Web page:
Microsoft Office Tutorials and References
In Depth Information
Troubleshooting
How Can I Determine If a Chart Has Been Activated?
A macro can manipulate an active chart, which has been selected by the user. For example,
a macro might change the chart type, apply colors, or change the font size. The question is,
how can you determine using VBA code whether the user has actually selected the chart?
The chart could be selected by activating the chart sheet or activating an embedded chart
by clicking it. If the chart that needs to be activated is on a chart sheet, you can use the
following line of code to determine if it has been selected:
TypeName(Selection) = “Chart”
However, if the chart is an embedded object, the actual selection would be an object within
the chart. For example, the object could be a Series object or a ChartTitle object. The
ChartIsSelected function returns True if a chart sheet or an embedded chart is activated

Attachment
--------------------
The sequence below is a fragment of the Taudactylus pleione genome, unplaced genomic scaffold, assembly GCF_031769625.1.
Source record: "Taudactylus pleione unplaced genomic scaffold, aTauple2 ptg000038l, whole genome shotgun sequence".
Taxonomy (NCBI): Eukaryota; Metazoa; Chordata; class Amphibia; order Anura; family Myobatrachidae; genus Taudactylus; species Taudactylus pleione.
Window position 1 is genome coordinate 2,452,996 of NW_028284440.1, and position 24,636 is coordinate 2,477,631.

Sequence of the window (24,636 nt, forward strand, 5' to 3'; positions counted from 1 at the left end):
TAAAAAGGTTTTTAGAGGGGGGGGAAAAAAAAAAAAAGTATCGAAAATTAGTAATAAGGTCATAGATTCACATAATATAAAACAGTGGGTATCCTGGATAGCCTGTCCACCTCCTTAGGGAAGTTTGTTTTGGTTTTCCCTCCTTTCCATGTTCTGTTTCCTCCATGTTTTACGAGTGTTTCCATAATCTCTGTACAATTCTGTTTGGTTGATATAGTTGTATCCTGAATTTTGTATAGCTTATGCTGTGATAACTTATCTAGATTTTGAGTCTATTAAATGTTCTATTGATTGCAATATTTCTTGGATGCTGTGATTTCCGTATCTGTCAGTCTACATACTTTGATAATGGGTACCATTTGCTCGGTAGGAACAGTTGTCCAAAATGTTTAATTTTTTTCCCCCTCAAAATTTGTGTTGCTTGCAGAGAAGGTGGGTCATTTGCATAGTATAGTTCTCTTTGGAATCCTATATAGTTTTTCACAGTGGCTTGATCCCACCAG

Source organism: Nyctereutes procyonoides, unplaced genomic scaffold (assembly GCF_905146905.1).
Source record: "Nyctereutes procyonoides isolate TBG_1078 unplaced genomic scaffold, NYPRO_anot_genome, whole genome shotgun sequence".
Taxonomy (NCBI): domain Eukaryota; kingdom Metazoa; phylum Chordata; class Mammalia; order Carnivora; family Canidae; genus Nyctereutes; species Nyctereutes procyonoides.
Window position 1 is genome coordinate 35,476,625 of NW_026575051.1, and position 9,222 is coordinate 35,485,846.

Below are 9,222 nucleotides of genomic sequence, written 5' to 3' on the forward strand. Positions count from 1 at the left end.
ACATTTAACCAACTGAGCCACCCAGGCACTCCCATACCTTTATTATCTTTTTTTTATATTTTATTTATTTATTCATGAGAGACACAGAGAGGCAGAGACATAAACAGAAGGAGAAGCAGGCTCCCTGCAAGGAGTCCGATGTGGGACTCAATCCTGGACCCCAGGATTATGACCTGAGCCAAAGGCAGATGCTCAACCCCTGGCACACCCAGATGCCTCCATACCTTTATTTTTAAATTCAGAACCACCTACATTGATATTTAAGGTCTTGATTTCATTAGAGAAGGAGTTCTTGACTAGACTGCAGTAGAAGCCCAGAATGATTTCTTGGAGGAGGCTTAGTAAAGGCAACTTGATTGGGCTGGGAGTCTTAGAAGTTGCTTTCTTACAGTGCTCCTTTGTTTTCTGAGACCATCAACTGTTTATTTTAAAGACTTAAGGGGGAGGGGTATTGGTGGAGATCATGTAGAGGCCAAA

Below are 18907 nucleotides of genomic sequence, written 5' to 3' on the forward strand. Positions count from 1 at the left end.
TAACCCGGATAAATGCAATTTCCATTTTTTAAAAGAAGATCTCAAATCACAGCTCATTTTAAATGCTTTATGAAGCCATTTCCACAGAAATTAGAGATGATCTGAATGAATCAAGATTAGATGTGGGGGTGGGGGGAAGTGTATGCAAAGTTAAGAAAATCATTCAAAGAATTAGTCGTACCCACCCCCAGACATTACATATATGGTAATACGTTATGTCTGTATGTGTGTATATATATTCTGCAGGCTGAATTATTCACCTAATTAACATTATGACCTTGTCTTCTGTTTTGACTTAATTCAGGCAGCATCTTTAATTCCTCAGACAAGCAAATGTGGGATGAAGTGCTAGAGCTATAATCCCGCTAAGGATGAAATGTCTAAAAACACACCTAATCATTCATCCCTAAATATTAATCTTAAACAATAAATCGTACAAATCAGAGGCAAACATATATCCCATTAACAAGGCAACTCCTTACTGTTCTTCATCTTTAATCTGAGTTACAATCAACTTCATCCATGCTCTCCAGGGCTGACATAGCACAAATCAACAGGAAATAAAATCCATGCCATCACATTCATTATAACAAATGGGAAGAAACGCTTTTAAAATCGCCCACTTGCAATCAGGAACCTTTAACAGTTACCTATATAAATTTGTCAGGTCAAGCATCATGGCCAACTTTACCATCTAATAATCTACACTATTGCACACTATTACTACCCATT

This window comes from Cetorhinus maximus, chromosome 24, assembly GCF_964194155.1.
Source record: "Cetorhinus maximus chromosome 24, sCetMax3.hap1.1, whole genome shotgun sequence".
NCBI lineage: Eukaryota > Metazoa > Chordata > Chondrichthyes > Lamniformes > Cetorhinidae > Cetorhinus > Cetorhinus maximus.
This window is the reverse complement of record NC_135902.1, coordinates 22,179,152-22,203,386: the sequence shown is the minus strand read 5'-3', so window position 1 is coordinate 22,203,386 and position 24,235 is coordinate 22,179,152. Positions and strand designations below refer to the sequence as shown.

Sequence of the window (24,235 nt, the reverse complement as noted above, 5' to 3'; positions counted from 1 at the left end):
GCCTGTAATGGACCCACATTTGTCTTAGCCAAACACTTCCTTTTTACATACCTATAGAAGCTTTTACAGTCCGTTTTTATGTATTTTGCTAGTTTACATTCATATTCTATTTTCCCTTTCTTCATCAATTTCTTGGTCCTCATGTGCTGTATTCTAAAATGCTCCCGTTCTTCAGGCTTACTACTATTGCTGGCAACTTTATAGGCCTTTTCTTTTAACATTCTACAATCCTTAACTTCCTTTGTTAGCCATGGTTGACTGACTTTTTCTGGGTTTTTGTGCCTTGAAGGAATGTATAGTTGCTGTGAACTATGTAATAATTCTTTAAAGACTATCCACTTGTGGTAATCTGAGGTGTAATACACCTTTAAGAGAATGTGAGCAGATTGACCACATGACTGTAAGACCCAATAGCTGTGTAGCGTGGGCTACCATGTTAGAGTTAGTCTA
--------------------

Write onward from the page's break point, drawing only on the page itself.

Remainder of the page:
and False if a chart is not activated. The following function determines if the ActiveChart
object is Nothing . If it equals Nothing , the chart is not activated.
Private Function ChartIsSelected() As Boolean
ChartIsSelected = Not ActiveChart Is Nothing
End Function
Modifying a Chart’s Data Series
A chart consists of any number of series, and the data used in each series is determined by the
range references in its SERIES formula. When a series is selected in the chart, the SERIES
formula is displayed in the formula bar. In some cases, using range names in the SERIES for­
mulas in a chart can simplify things when you need to change the chart’s source data. For
example, consider the following SERIES formula:
=SERIES(,Sheet1!$A$1:$A$6,Sheet1!$B$1:$B$6,1)
You can define range names for the ranges and then edit the SERIES formula so that it uses
the range names instead of the range references. For example, if you have two ranges that are
named Categories and Data you can modify the formula to
=SERIES(,Sheet1!Categories,Sheet1!Data,1)
Note This formula might change when you type it in the formula bar. For example,
Sheet1 might evaluate to the name of the workbook, producing an argument such as
Products.xls!Categories .
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